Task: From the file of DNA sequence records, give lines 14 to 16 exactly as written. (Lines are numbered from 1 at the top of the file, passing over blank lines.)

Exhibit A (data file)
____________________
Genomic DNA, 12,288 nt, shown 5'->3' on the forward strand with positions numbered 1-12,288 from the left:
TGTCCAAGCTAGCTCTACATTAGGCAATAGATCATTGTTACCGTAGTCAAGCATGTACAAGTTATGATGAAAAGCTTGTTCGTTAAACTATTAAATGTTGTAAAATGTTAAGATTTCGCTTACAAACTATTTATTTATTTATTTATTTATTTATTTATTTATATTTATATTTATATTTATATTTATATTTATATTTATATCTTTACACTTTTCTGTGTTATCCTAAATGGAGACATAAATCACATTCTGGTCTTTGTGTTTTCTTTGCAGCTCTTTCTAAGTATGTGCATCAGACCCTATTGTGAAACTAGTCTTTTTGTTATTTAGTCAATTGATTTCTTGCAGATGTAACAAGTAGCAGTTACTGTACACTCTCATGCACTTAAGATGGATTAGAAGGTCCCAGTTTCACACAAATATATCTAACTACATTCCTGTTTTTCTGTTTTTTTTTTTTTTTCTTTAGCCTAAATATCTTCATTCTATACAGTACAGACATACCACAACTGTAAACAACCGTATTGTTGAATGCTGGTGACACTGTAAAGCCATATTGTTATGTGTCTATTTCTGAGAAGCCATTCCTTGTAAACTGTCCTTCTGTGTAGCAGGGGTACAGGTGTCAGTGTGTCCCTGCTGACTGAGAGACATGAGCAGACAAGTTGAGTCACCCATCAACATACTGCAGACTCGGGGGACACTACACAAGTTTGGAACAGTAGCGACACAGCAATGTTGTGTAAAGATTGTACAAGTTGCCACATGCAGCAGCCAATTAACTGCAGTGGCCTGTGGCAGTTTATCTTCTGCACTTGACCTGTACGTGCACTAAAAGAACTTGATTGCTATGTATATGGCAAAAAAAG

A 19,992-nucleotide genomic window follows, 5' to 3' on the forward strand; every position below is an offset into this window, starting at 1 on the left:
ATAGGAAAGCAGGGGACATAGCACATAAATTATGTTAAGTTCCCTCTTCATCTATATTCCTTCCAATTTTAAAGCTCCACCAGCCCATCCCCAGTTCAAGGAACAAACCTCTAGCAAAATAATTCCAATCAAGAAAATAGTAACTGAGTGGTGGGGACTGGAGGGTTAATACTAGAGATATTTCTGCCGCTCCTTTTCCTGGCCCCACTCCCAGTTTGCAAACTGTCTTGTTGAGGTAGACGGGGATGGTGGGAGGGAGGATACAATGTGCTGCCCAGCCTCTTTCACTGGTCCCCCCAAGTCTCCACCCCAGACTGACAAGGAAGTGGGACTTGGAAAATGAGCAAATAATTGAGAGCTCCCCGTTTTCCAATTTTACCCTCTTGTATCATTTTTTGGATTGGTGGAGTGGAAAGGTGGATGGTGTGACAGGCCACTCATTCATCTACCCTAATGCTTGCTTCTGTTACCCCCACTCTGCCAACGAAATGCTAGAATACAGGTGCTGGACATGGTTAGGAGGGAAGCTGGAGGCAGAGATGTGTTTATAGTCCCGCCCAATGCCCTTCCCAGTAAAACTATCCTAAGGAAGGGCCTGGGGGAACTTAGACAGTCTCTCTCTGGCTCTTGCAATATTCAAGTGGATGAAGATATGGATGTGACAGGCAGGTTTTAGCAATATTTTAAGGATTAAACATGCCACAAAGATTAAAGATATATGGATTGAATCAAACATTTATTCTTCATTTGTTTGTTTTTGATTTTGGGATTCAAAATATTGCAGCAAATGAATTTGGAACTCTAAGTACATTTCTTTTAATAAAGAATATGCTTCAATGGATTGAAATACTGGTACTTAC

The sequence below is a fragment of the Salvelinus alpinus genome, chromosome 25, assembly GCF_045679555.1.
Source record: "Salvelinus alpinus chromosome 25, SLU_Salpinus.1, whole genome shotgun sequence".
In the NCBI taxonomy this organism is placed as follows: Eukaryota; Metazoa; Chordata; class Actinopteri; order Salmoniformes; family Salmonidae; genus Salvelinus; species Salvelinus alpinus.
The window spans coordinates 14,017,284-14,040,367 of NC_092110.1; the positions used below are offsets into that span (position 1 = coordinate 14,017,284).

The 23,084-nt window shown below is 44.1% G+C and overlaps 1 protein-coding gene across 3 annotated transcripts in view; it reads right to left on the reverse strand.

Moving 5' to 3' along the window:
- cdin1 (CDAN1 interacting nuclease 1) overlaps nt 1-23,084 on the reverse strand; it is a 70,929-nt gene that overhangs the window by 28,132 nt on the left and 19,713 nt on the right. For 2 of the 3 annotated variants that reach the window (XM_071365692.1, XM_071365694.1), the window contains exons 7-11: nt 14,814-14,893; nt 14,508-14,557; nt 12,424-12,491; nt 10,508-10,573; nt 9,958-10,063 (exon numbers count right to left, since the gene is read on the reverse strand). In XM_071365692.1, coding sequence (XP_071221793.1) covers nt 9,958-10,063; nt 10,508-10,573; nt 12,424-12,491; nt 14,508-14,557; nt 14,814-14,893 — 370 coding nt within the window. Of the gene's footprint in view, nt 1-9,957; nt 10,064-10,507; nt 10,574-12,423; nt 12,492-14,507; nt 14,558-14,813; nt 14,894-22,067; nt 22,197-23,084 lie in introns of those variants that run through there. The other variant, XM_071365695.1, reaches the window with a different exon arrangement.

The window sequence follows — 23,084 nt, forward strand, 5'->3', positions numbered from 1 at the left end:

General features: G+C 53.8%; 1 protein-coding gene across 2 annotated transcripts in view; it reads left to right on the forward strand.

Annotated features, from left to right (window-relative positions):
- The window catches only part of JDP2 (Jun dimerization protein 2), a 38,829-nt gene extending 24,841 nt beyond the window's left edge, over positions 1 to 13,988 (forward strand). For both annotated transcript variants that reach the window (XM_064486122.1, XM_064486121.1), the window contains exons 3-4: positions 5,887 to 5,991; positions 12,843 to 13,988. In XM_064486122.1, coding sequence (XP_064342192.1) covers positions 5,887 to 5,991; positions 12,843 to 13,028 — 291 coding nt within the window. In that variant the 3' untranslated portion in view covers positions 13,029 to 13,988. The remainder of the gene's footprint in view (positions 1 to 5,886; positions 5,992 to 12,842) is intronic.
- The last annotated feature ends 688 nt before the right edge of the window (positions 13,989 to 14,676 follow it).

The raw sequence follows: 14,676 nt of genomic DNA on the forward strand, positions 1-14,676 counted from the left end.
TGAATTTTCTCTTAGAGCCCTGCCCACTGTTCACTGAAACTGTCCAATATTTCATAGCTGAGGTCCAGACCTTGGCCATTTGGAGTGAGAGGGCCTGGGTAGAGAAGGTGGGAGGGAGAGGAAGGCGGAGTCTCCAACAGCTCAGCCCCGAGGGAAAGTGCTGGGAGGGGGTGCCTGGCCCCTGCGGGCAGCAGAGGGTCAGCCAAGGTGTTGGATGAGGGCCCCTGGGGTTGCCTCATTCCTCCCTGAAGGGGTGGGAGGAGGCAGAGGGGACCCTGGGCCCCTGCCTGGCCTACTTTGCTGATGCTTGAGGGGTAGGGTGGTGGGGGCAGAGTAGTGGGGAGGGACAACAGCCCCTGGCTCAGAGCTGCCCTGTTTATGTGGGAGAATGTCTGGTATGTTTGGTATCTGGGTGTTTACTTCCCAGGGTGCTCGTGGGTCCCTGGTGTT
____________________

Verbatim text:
Annotated features, from left to right (window-relative positions):
- The window catches only part of JDP2 (Jun dimerization protein 2), a 38,829-nt gene extending 24,841 nt beyond the window's left edge, over positions 1 to 13,988 (forward strand). For both annotated transcript variants that reach the window (XM_064486122.1, XM_064486121.1), the window contains exons 3-4: positions 5,887 to 5,991; positions 12,843 to 13,988. In XM_064486122.1, coding sequence (XP_064342192.1) covers positions 5,887 to 5,991; positions 12,843 to 13,028 — 291 coding nt within the window. In that variant the 3' untranslated portion in view covers positions 13,029 to 13,988. The remainder of the gene's footprint in view (positions 1 to 5,886; positions 5,992 to 12,842) is intronic.
- The last annotated feature ends 688 nt before the right edge of the window (positions 13,989 to 14,676 follow it).